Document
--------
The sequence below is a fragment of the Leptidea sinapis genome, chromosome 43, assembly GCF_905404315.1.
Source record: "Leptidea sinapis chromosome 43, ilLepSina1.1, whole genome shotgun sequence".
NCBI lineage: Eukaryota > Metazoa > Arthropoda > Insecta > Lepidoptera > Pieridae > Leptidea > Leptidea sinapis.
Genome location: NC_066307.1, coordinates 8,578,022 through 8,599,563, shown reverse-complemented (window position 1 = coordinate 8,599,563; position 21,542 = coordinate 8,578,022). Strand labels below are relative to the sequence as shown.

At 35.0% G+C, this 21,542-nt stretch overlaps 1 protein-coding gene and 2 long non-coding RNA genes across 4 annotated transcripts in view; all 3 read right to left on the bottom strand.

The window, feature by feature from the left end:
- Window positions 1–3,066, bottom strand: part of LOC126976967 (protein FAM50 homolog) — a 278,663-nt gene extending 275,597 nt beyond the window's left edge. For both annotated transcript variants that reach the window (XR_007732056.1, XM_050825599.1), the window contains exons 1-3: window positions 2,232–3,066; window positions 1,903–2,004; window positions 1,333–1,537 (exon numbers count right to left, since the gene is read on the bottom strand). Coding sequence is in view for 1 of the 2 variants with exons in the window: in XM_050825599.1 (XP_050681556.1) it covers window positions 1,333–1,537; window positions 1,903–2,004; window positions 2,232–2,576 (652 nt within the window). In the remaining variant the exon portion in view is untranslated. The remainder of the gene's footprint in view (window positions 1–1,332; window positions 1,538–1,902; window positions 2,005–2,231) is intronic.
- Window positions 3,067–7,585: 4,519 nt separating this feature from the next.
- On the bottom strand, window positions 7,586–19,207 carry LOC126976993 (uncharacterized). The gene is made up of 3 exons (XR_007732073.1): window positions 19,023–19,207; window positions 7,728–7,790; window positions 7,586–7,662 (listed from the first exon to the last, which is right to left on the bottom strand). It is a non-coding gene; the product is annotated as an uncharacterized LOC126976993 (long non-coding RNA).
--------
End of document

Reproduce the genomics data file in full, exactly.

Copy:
The sequence below is a fragment of the Leptidea sinapis genome, chromosome 43, assembly GCF_905404315.1.
Source record: "Leptidea sinapis chromosome 43, ilLepSina1.1, whole genome shotgun sequence".
NCBI lineage: Eukaryota > Metazoa > Arthropoda > Insecta > Lepidoptera > Pieridae > Leptidea > Leptidea sinapis.
Genome location: NC_066307.1, coordinates 8,578,022 through 8,599,563, shown reverse-complemented (window position 1 = coordinate 8,599,563; position 21,542 = coordinate 8,578,022). Strand labels below are relative to the sequence as shown.

At 35.0% G+C, this 21,542-nt stretch overlaps 1 protein-coding gene and 2 long non-coding RNA genes across 4 annotated transcripts in view; all 3 read right to left on the bottom strand.

The window, feature by feature from the left end:
- Window positions 1–3,066, bottom strand: part of LOC126976967 (protein FAM50 homolog) — a 278,663-nt gene extending 275,597 nt beyond the window's left edge. For both annotated transcript variants that reach the window (XR_007732056.1, XM_050825599.1), the window contains exons 1-3: window positions 2,232–3,066; window positions 1,903–2,004; window positions 1,333–1,537 (exon numbers count right to left, since the gene is read on the bottom strand). Coding sequence is in view for 1 of the 2 variants with exons in the window: in XM_050825599.1 (XP_050681556.1) it covers window positions 1,333–1,537; window positions 1,903–2,004; window positions 2,232–2,576 (652 nt within the window). In the remaining variant the exon portion in view is untranslated. The remainder of the gene's footprint in view (window positions 1–1,332; window positions 1,538–1,902; window positions 2,005–2,231) is intronic.
- Window positions 3,067–7,585: 4,519 nt separating this feature from the next.
- On the bottom strand, window positions 7,586–19,207 carry LOC126976993 (uncharacterized). The gene is made up of 3 exons (XR_007732073.1): window positions 19,023–19,207; window positions 7,728–7,790; window positions 7,586–7,662 (listed from the first exon to the last, which is right to left on the bottom strand). It is a non-coding gene; the product is annotated as an uncharacterized LOC126976993 (long non-coding RNA).